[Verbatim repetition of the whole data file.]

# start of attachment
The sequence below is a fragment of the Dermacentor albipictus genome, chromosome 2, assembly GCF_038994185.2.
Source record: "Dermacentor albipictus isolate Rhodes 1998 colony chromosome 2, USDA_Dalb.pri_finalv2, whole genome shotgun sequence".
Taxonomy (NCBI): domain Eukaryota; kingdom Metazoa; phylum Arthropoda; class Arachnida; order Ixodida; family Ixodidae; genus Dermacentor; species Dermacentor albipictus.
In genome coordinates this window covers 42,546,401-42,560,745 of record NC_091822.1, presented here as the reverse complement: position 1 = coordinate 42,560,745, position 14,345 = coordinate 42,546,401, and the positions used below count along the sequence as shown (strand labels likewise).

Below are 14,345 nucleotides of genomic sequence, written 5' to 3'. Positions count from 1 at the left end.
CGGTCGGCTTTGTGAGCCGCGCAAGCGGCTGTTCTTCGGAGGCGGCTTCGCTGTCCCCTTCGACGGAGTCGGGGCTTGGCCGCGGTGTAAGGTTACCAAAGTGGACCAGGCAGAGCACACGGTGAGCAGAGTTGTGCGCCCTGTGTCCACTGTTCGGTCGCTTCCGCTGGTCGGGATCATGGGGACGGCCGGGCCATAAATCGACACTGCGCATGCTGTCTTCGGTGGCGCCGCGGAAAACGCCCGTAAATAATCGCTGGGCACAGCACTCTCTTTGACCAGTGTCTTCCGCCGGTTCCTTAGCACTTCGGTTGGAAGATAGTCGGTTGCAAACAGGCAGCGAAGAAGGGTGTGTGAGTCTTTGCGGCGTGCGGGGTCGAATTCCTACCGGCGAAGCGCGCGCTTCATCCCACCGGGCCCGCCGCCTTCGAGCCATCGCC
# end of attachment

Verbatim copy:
The sequence below is a fragment of the Dermacentor albipictus genome, chromosome 2, assembly GCF_038994185.2.
Source record: "Dermacentor albipictus isolate Rhodes 1998 colony chromosome 2, USDA_Dalb.pri_finalv2, whole genome shotgun sequence".
Taxonomy (NCBI): domain Eukaryota; kingdom Metazoa; phylum Arthropoda; class Arachnida; order Ixodida; family Ixodidae; genus Dermacentor; species Dermacentor albipictus.
In genome coordinates this window covers 42,546,401-42,560,745 of record NC_091822.1, presented here as the reverse complement: position 1 = coordinate 42,560,745, position 14,345 = coordinate 42,546,401, and the positions used below count along the sequence as shown (strand labels likewise).

Below are 14,345 nucleotides of genomic sequence, written 5' to 3'. Positions count from 1 at the left end.
CGGTCGGCTTTGTGAGCCGCGCAAGCGGCTGTTCTTCGGAGGCGGCTTCGCTGTCCCCTTCGACGGAGTCGGGGCTTGGCCGCGGTGTAAGGTTACCAAAGTGGACCAGGCAGAGCACACGGTGAGCAGAGTTGTGCGCCCTGTGTCCACTGTTCGGTCGCTTCCGCTGGTCGGGATCATGGGGACGGCCGGGCCATAAATCGACACTGCGCATGCTGTCTTCGGTGGCGCCGCGGAAAACGCCCGTAAATAATCGCTGGGCACAGCACTCTCTTTGACCAGTGTCTTCCGCCGGTTCCTTAGCACTTCGGTTGGAAGATAGTCGGTTGCAAACAGGCAGCGAAGAAGGGTGTGTGAGTCTTTGCGGCGTGCGGGGTCGAATTCCTACCGGCGAAGCGCGCGCTTCATCCCACCGGGCCCGCCGCCTTCGAGCCATCGCC